How to achieve a successful expedition learning from the best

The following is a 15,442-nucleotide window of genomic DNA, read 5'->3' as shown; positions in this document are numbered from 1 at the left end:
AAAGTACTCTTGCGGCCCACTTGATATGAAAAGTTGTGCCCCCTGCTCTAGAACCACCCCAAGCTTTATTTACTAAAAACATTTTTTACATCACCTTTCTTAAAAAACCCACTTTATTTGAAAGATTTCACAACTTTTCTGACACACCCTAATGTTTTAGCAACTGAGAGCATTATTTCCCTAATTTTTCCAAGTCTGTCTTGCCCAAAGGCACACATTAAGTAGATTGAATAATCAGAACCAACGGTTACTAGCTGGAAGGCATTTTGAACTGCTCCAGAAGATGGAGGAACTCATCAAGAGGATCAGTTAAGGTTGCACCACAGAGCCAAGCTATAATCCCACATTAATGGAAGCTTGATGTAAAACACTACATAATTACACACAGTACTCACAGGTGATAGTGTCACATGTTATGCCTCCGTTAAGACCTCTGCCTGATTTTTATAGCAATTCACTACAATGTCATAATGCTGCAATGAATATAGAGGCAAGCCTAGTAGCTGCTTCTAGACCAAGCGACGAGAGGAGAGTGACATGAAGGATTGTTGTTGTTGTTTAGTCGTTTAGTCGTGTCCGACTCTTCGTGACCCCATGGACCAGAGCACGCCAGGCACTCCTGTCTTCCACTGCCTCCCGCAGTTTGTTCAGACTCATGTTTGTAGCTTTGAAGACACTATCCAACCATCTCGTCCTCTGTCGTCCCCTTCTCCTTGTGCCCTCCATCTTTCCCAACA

Matthias Zürbriggen was born in the year 1855 (1856 according to other sources) in Saas Fee, Switzerland. When he was two years old, his parents took him to Macugnana (Italy).At the age of thirteen, trying to escape the life of the poor, he worked in Switzerland and in different countries, such as Italy and France. He tried the most diverse jobs, he was a carpenter, he worked in the post office, then in the railway, he was a hunting guide in Algeria.Due to his travels he became a polyglot. He spoke German, French, Italian and Hindustani.Very young and in a short time, he became a perfect mountaineer, skilled in the work of ice and rock.The feared and famous East Wall of Monte Rosa (the highest and largest in the Alps) was his first success as a guide, accompanying Prochasca, on August 7, 1886.From that moment on, Matthias Zürbriggen was pressured by clients, and he guided on routes and hills that until then he had only known by reference, such as the Matterhorn (Italy), Jazzi (Italy), as well as other summits and traverses.The year 1892 begins and Sir William Martin Conway prepares the first great expedition to Baltoro, in the Karakorum. He sought the collaboration of Charles G. Bruce, A. D. McCormick, Oscar Eckenstein, J. H. Rondebush and the special participation, as guide, of Matthias Zürbriggen and Colonel Lloyd Dickin, along with four Sherpas, who complete the group. How to Climb AconcaguaThis English expedition sailed from Europe to India, traversing the Kashmir chain on foot through the Burzil Pass. His first successes were the first ascents of Pioneer Peak (6,890 masl), buttress of the Golden Throne and the small Cristal Peak.In the years 1894/1895, another Briton requested his services: this time it was Edward Fitz Gerald, who took him as a guide to New Zealand. There he ascended Mount Sealy, Mount Tasman, Silberhorn, and Haidinger; and after two attempts he overcame Mount Sefton.He alone completes the ridge that bears his name to Mount Cook.Matthias Zürbriggen on AconcaguaWith Fitz Gerald he sets off in 1896 in search of the Roof of America. He investigated and discovered the ascent route and on January 14, 1897, he alone achieved the first ascent of Aconcagua (6979m / n.m.).On April 12, 1897, together with Stuart Vines, he achieved the first ascent of Tupungato (6,550 masl).He then travels with Borghese to the Tian Chan. Mount AconcaguaIn the year 1899 and in 1902, he again investigated and explored the Karakorum, with the American couple Bullock-Workmann. He climbs Koser Gunge (6,400 meters above sea level) and other peaks near Skoro – La.His only son emigrates to the United States, which plunges him into a depression. His last reported ascent of him is the Matterhorn, in 1911.He leaves his wife and gradually becomes an alcoholic.He ends his days by committing suicide by hanging in the city of Geneva, on June 21, 1917. The curious news that a Spaniard had set out to achieve the record time of two months on top of Mount Aconcagua, at 6,956 meters, made me remember my adventures on those slopes. My desire to return to the summit experience was immediately reborn, and instead of preparing my ascent of Mount Kenya, as I had planned, I thought of climbing, sixteen years after my first ascent, the famous mountain to interview Fernando Garrido, whom he knew by reference.Location of Aconcagua, Mendoza, Argentina.Aconcagua is a mountain that, like any other, is inextricably linked to my life and my history. In it I lived one of the most terrible and grandiose experiences being lost on its western slope for five days, when they had already prepared my plaque in the Puente del Inca cemetery. Despite this, I returned to its summit a year later, when circumstances forced me to bring the summit book from there, which led to a bitter controversy. I am, to some extent, one of the greatest promoters of such a special mountain, and it was reasonable that the curious and admirable survival of Fernando Garrido was not alien to me, and I would like to learn more about it. And, without thinking too much, I went to Aconcagua, ready to remember old experiences. Life – I thought – is a constant decline.Only these moments of danger, hardness and exaltation stop the vital ramp. Fernando Garrido is a young mountaineer from Aragon, of whom I already knew that he had only been able to climb Annapurna 111 °, a Himalayan peak of 7,500 meters. That time, Garrido intelligently rose above a difficult summit, following and taking advantage of the tracks of a Catalan expedition that did not, however, reach the top. He wrote a simple story in which he spoke of his efforts and the loneliness of so many days. Garrido, a ski teacher at La Molina, had the project of breaking the “record” for permanence at high altitudes, held by the Frenchman Nicolás Jaeger, a French alpinist doctor who, in 1979, had spent 59 days in the Collado del Huascarán, of more than 6,300 meters. Jaeger had based his doctoral thesis on the behavior of man at such heights and later wrote a book on loneliness. Fernando Garrido chose a mountain that was tougher in climatology and higher. If he endured the days he had planned, he would overcome-as it has-the strange but very interesting Cerro Aconcaguaexperience of Jaeger.I set out on the road to Aconcagua when the Spaniard had been at the height for more than fifty days. He had no time to lose if he wanted to carry out the highest journalistic mission in the world: an interview at 7,000 meters. He remembered the extreme hardness of the ascent to Aconcagua and could not arrive on time if I neglected or Fernando gave up on his adventure.